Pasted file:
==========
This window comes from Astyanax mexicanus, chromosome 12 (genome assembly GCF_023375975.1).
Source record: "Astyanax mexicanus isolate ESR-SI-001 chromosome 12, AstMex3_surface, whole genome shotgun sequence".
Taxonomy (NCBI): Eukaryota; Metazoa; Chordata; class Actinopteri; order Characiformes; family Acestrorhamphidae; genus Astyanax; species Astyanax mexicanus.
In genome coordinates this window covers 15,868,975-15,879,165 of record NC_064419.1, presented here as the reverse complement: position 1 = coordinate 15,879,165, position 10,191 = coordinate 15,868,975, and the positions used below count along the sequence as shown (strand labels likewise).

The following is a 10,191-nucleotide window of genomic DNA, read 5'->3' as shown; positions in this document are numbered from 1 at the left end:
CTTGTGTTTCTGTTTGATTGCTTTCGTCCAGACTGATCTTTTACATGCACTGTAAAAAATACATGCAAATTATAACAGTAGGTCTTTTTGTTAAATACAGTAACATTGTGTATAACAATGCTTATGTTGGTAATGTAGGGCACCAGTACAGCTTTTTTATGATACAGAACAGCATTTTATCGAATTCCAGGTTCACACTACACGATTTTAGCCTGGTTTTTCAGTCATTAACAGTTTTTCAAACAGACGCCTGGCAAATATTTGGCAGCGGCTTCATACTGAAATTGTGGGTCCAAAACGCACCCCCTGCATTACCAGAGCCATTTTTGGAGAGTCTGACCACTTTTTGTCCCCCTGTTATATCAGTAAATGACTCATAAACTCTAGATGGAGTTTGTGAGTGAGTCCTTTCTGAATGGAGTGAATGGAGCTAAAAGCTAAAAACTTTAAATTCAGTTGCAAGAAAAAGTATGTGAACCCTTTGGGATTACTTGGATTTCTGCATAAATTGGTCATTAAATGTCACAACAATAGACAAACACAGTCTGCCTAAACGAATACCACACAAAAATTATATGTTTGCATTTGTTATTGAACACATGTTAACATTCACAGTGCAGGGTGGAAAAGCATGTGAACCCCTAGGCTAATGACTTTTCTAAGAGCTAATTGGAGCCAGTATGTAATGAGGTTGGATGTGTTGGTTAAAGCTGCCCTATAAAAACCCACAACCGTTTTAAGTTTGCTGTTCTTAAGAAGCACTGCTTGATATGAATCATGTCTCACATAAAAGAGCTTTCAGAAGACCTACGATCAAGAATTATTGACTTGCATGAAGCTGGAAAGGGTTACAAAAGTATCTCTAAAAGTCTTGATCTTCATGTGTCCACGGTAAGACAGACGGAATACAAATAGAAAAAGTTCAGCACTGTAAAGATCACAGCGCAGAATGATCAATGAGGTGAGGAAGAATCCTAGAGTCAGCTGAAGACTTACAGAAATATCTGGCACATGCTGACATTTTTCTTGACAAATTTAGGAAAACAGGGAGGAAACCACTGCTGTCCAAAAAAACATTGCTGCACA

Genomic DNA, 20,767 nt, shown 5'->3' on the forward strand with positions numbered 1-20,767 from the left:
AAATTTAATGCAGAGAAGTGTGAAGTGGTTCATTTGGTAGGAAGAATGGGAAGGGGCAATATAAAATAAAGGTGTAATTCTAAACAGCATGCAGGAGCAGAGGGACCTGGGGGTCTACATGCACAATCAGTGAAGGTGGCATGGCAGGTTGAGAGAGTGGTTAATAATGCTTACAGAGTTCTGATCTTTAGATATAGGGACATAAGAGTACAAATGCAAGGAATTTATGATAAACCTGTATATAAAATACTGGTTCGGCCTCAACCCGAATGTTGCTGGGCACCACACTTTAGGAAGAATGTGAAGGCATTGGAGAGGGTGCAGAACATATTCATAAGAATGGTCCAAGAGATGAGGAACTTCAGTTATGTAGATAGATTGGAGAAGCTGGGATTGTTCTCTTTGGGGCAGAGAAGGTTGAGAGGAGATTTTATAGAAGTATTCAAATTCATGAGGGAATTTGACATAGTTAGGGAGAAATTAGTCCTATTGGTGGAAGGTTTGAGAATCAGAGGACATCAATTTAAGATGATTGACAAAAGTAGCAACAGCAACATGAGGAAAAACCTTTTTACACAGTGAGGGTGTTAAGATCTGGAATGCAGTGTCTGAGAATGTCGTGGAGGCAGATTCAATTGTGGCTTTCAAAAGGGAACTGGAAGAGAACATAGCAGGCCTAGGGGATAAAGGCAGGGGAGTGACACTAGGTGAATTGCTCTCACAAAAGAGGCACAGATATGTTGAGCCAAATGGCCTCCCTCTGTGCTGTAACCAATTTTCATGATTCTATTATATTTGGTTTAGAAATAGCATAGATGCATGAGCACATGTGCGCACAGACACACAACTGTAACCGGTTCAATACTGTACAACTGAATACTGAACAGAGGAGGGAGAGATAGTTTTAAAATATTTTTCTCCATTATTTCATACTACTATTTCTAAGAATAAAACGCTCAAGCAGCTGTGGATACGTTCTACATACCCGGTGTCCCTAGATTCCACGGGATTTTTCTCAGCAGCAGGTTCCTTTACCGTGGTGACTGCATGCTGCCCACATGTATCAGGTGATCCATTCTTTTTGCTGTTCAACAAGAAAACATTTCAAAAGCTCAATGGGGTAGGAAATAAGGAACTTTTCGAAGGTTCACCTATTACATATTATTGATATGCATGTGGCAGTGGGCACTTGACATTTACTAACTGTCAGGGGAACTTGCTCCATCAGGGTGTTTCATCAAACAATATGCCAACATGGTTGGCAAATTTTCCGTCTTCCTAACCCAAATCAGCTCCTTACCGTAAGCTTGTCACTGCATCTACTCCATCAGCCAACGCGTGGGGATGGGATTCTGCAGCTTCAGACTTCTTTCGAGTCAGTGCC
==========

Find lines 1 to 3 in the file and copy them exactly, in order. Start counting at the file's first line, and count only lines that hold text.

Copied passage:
This window comes from Astyanax mexicanus, chromosome 12 (genome assembly GCF_023375975.1).
Source record: "Astyanax mexicanus isolate ESR-SI-001 chromosome 12, AstMex3_surface, whole genome shotgun sequence".
Taxonomy (NCBI): Eukaryota; Metazoa; Chordata; class Actinopteri; order Characiformes; family Acestrorhamphidae; genus Astyanax; species Astyanax mexicanus.